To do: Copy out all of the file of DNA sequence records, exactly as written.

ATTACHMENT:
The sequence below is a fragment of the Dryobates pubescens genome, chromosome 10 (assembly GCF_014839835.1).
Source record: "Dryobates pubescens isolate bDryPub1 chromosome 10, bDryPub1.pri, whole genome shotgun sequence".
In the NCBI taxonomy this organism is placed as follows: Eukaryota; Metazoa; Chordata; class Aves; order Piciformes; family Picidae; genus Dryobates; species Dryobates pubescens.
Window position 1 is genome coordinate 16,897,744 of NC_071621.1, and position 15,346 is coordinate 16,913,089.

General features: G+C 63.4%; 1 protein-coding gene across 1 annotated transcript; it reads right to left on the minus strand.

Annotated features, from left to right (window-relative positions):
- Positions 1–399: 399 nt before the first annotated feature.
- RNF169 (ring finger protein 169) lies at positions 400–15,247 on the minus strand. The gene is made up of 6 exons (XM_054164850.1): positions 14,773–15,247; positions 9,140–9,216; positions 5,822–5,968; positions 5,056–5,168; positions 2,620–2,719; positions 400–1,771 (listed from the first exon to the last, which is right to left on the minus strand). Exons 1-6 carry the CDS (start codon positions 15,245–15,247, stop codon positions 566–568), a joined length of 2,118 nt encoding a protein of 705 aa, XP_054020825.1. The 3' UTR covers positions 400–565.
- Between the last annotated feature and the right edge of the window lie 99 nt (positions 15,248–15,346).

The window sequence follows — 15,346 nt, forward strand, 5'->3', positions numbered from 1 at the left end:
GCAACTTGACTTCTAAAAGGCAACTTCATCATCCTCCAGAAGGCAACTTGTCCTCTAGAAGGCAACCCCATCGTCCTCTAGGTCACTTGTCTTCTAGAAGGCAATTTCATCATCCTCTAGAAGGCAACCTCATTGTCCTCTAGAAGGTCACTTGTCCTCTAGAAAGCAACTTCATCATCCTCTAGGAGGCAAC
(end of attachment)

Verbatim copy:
The sequence below is a fragment of the Dryobates pubescens genome, chromosome 10 (assembly GCF_014839835.1).
Source record: "Dryobates pubescens isolate bDryPub1 chromosome 10, bDryPub1.pri, whole genome shotgun sequence".
In the NCBI taxonomy this organism is placed as follows: Eukaryota; Metazoa; Chordata; class Aves; order Piciformes; family Picidae; genus Dryobates; species Dryobates pubescens.
Window position 1 is genome coordinate 16,897,744 of NC_071621.1, and position 15,346 is coordinate 16,913,089.

General features: G+C 63.4%; 1 protein-coding gene across 1 annotated transcript; it reads right to left on the minus strand.

Annotated features, from left to right (window-relative positions):
- Positions 1–399: 399 nt before the first annotated feature.
- RNF169 (ring finger protein 169) lies at positions 400–15,247 on the minus strand. The gene is made up of 6 exons (XM_054164850.1): positions 14,773–15,247; positions 9,140–9,216; positions 5,822–5,968; positions 5,056–5,168; positions 2,620–2,719; positions 400–1,771 (listed from the first exon to the last, which is right to left on the minus strand). Exons 1-6 carry the CDS (start codon positions 15,245–15,247, stop codon positions 566–568), a joined length of 2,118 nt encoding a protein of 705 aa, XP_054020825.1. The 3' UTR covers positions 400–565.
- Between the last annotated feature and the right edge of the window lie 99 nt (positions 15,248–15,346).

The window sequence follows — 15,346 nt, forward strand, 5'->3', positions numbered from 1 at the left end:
GCAACTTGACTTCTAAAAGGCAACTTCATCATCCTCCAGAAGGCAACTTGTCCTCTAGAAGGCAACCCCATCGTCCTCTAGGTCACTTGTCTTCTAGAAGGCAATTTCATCATCCTCTAGAAGGCAACCTCATTGTCCTCTAGAAGGTCACTTGTCCTCTAGAAAGCAACTTCATCATCCTCTAGGAGGCAAC